“Look around you right now,” he said. “This whole weekend was students who are sick of making zombies and hungry to work on something special. They are your army; they are going to tell this.” I didn’t have to look far. To my left was an amazing young woman called Jen Cardno who had recently dropped out from the Royal College of Art and was taking the course as a birthday present to herself. Right there she became our SFX supervisor and the visionary behind the incredible look of the skinless man. At the time she was a guardian at what used to be an old folks home, which would become our ramshackle studio. By the end we had an FX crew of over 12 talented people constructing hundreds of individual muscle pieces out of that wonderful and incredibly weird abandoned space. It became an anatomical art factory.
“All we have to do now is go find the basic costs of materials and we’re home free,” I insisted to Fiona. Once again, I was partially right, we sure did need to raise the cost of materials. Jen’s design for the suit meant that it was composed of hundreds of smaller pieces, like a jigsaw. Every shooting day meant a new piece so we needed a lot. Magically though we weren’t alone in wanting to see this story come to life. It had hit a nerve online and we were able to successfully raise the necessary £9,000 from hundreds of wonderful people through Kickstarter, picking up an executive producer in Syukri JR and Andrew Morrison on the way.
Were it to have been a single suit it wouldn’t have stood up to what we were asking of it, wrinkling and folding like a t-shirt when he bent over. However the result of that aesthetic decision was an increased application time. At its longest, Seb was in makeup for eight hours. Given that we were working to 12 hour days and that it took an hour to take it off, we had him for only three hours on one day.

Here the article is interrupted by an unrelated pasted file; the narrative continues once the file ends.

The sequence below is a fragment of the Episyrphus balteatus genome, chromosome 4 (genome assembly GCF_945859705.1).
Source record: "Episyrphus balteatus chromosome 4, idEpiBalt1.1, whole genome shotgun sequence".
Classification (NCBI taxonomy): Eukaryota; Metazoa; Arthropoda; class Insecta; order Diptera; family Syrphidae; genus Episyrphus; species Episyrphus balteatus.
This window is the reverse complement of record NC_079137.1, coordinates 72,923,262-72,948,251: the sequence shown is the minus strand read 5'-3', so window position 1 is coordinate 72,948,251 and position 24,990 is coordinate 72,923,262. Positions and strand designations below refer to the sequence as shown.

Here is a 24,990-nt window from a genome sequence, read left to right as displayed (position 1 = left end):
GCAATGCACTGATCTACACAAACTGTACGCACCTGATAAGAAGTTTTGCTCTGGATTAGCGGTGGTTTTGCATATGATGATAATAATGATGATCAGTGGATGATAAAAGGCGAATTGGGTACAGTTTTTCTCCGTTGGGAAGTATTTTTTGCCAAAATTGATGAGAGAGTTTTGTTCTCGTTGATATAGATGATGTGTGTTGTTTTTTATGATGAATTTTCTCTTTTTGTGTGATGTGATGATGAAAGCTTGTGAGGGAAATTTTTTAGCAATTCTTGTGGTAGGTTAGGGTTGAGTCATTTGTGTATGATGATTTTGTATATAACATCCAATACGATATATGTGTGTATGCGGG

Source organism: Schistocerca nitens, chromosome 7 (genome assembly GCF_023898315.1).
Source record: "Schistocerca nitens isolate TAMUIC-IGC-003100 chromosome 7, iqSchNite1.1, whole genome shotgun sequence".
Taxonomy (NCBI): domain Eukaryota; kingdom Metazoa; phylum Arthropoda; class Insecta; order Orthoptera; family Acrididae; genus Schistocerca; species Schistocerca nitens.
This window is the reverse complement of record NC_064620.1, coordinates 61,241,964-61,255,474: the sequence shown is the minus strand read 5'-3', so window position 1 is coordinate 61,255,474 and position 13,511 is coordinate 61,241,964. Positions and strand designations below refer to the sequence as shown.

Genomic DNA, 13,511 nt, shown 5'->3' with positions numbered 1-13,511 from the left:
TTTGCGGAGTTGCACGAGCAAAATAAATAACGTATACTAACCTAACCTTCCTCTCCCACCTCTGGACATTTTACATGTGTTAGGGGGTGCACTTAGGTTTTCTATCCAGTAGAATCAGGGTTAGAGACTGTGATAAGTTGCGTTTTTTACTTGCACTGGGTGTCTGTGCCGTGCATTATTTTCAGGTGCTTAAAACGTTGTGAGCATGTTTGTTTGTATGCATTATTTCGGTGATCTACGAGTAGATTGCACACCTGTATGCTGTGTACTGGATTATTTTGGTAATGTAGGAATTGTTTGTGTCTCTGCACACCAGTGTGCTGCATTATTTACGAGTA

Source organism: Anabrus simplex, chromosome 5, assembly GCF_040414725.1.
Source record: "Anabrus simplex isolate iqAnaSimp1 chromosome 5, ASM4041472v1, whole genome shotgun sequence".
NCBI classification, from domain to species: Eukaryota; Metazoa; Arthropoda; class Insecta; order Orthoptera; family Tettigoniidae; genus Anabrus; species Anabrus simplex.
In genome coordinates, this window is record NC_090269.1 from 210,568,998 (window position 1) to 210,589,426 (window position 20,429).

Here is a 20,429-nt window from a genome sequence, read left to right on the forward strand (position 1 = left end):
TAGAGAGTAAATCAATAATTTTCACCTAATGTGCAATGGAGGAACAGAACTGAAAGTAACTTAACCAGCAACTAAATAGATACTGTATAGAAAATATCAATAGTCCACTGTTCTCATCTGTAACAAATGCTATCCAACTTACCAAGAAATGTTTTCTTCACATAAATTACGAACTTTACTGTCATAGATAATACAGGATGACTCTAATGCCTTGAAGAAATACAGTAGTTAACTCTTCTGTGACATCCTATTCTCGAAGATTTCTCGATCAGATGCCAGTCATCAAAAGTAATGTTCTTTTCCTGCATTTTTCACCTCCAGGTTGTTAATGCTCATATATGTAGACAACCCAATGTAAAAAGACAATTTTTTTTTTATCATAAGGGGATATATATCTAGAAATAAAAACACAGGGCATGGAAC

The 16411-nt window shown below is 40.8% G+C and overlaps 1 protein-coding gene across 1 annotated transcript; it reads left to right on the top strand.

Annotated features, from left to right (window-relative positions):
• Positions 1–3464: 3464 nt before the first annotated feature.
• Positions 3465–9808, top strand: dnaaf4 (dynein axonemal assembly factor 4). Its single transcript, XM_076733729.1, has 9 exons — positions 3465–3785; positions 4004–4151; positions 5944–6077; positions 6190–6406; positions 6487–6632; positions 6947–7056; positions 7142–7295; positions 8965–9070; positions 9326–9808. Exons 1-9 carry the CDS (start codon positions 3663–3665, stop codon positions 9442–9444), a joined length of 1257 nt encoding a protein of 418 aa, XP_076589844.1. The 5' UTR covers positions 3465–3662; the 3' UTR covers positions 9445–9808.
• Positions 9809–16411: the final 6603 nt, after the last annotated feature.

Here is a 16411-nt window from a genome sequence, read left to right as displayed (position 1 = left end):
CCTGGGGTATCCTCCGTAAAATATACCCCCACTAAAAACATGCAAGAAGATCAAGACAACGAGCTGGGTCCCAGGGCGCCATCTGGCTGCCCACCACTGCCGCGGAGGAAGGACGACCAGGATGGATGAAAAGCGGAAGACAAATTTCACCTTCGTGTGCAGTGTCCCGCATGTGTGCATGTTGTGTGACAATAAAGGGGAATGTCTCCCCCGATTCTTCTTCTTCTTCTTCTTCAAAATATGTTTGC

As a result, we brutally storyboarded the film, something that’s rarely best for a performance. However everyone needed to know exactly what had to be applied. If we could save an hour by not applying muscles to the other side of his legs then we had to know. We were careful to imply that you see everything, while never actually filming everything all at once. It simply would have taken too long to do a full body shot.
We had five days in one location (my student house-share), and we ran like a military operation. We had ‘leg’ day where we shot anything that might feature that part of his body. Then there was back day and chest day. Unfortunately for Seb, everyday was face day. The real challenge was making sure that the performances and overall arc of the film remained naturalistic and delicate while slicing up our shotlist over several days to meet the production realities of the SFX. It’s a testament to our incredible actors Anna Maguire and Sebastian Armesto that it feels seamless. What they gave is probably the greatest special effect on show here.
Looking back, I can see how were were somehow able to thread the needle. The money necessary to make this film outside the bubble of a student production doesn’t really exist for a story like this. From what I understand about Maria’s process developing it she found herself writing the first line and was scared, but deciding to dive in anyway. That was pretty much how we treated every aspect of production. I’ve never really done anything that wasn’t a comedy, but just trusted we could do it. Same with the SFX, Fiona and I had never done anything like that before but just dove in. The team had never handled anything on this scale, but just figured they could.
We were never “home-free” at any point, but it always felt like we were. I guess the answer to the question of how we made it was that we simply didn’t know better.
Watch the final results below and check out a Behind the Scenes video here.
Ben Aston’s “He Took His Skin Off For Me” can be found online at Short of the Week. “Russian Roulette” the £50 comedy short he made at the same time, in the same house, will be playing at the Sundance Film Festival later this month.